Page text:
A Greenhouse Effect Analogy
ACS Climate Science Toolkit | Narratives
Remark: “The greenhouse effect is causing the Earth to get warmer.”
Reply: “What is the greenhouse effect?”
When you stand in sunlight, you feel warmer than when you are in shadow, so you can feel that light from the sun carries energy that can warm an object—you. You can feel the warming effect, even if the sunlight comes through a window before it hits you. In the same way, the soil, pots, plants, and so on inside a greenhouse, like the one pictured here, are warmed by the sunlight that shines through its transparent walls and roof. The air inside the greenhouse is then warmed by contact with the warm objects. If the door and ventilation windows are closed, the warm air can’t escape, so the temperature of everything in the greenhouse goes up.
Nowadays we hear a lot about the “greenhouse effect” because the Earth is warm and it is some gases in the air (greenhouse gases) that are responsible for keeping the Earth warm and suitable for life as we know it. Energy from sunlight is the source of the warmth in a greenhouse, because the sunlight can pass right through the transparent enclosure. Energy from sunlight is also the source of the warmth on Earth, because the atmosphere is pretty transparent to sunlight. However, the way the Earth and its atmosphere work to stay warm is different from the way a greenhouse works, so the term “greenhouse effect” is a bit misleading.
A different analogy is the atmosphere acting like a blanket. Think of yourself under a blanket in a cold room. You represent the Earth, a warm body giving off energy, what we usually call “heat”. The blanket represents the atmospheric layer of greenhouse gases. As the heat energy leaves your body it is absorbed by the innermost fibers of the blanket. As they give off some of that energy, they warm the next layer of fibers and so on and on until some energy leaves the outermost cold fiber layer and is lost to the room. Just as the sun continually warms the Earth, you continually produce energy through respiration. You will finally reach a balance where the energy leaving the blanket is equal to the energy you produce and your skin will remain at a constant temperature, just like the surface of the Earth.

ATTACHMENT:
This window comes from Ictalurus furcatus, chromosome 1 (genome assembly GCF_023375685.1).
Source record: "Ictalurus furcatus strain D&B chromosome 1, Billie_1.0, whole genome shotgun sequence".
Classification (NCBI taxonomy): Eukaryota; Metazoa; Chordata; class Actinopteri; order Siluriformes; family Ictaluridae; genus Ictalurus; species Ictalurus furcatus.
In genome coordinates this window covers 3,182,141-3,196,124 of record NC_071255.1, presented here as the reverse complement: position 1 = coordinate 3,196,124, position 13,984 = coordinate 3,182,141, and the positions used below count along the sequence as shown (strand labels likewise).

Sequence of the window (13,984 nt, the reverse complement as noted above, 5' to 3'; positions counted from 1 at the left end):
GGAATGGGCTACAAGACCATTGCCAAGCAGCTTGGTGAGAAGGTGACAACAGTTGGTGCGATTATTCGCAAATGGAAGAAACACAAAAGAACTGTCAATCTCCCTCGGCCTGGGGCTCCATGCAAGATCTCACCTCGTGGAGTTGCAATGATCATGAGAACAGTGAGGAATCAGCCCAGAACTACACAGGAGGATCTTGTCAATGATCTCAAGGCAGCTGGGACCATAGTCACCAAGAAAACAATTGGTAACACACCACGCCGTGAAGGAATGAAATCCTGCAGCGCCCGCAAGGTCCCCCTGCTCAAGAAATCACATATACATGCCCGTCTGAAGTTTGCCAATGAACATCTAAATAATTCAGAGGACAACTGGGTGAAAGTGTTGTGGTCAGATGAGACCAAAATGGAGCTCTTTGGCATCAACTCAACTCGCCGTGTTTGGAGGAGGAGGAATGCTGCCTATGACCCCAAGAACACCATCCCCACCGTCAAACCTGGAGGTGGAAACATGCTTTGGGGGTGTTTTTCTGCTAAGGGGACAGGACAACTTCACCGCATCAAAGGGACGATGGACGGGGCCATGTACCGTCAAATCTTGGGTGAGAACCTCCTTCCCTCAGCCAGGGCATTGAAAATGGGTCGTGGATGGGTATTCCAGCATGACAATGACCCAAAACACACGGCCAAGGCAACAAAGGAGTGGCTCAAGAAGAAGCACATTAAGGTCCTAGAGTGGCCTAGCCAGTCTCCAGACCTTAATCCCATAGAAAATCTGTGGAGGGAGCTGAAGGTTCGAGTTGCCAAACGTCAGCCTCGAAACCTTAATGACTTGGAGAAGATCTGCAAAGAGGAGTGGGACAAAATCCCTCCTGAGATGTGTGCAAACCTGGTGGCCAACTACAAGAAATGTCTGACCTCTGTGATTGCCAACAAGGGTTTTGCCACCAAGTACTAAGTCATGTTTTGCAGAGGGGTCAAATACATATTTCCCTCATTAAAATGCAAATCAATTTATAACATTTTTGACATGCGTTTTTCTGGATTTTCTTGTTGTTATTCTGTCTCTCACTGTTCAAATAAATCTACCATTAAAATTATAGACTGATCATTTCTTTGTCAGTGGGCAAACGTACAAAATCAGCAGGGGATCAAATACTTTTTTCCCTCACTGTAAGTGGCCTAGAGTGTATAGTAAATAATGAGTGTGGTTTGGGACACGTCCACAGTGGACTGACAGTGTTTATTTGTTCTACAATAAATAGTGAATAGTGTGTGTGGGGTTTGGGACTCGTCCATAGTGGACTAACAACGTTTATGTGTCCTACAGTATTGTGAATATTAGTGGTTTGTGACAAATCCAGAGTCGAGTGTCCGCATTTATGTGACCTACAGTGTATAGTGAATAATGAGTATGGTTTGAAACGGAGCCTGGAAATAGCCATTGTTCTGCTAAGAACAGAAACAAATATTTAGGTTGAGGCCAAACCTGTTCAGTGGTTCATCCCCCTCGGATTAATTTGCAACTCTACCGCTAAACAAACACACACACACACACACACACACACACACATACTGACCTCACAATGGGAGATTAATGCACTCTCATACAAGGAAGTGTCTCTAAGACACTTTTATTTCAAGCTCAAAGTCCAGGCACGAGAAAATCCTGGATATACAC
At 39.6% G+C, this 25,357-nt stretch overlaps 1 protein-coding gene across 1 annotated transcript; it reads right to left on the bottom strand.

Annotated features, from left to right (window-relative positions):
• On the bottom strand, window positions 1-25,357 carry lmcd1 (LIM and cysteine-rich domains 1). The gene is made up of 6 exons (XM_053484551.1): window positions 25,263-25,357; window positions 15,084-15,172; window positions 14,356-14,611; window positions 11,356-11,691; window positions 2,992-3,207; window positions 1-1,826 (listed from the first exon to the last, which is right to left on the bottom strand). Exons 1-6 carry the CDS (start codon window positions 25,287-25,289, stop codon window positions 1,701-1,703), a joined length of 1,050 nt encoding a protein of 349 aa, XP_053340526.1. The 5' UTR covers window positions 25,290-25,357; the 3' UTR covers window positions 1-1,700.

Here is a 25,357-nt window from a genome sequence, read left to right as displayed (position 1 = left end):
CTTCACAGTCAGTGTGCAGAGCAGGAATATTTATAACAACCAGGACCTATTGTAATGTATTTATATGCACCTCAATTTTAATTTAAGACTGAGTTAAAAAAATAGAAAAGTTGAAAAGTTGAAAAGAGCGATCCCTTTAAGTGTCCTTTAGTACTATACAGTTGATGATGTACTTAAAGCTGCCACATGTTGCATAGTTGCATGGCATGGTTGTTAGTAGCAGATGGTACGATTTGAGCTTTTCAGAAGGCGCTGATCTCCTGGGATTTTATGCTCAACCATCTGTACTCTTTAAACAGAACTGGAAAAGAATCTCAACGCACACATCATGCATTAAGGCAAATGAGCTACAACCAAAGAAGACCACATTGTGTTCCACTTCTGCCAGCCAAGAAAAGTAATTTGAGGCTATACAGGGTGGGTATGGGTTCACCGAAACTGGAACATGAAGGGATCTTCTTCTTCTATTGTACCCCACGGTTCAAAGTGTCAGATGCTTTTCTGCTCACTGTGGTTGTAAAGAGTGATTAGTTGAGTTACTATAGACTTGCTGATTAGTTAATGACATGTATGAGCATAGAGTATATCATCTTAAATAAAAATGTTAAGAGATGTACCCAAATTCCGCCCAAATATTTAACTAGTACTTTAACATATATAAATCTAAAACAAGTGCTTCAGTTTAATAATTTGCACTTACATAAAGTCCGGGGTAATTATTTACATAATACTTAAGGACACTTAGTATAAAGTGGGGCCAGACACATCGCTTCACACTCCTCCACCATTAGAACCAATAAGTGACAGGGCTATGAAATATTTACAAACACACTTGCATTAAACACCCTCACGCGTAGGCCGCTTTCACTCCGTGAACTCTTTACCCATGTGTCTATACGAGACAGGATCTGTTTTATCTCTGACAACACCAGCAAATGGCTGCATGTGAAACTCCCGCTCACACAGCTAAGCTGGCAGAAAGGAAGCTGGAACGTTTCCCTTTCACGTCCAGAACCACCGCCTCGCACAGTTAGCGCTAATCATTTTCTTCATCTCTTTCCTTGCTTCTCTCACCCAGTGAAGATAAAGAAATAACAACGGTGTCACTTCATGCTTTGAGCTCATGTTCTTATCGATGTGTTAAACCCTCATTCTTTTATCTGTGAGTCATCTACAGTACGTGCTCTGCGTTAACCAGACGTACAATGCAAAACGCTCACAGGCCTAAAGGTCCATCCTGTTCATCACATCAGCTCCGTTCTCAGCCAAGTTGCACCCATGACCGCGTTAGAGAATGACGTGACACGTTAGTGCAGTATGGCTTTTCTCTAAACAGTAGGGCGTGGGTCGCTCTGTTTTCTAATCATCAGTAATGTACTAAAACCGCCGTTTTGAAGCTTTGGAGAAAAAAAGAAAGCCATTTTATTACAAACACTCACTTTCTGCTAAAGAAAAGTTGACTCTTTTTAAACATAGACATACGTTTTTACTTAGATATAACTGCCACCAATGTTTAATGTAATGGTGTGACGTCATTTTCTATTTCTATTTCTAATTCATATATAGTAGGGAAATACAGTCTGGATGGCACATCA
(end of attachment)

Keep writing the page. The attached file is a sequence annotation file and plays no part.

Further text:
Among the Earth’s blanket of greenhouse gases, carbon dioxide is the one you probably hear about most often, because it is increasing in the atmosphere as we burn a great deal of coal, oil, and gas for energy. Besides carbon dioxide, greenhouse gases include water vapor, methane (natural gas), nitrous oxide (from fertilizer use), and chlorine- and fluorine-containing gases used in air conditioning units and as solvents. Adding more greenhouse gas to the atmosphere increases the amount of absorption and release of heat energy required for the energy from the surface to reach the top of the atmosphere and go off into space.
In our blanket analogy, this is like putting on another blanket, so there are more layers of blanket fibers for the energy to pass through to reach the top. The old energy balance is upset and after a time a new one takes its place with you feeling warmer than before. This is what is occurring for the Earth as well. The increased amounts of greenhouse gases our activities are adding to the atmosphere have upset the balance that was in place since the end of the last ice age and the Earth is getting warmer than it was before we started burning large amounts of fossil fuels.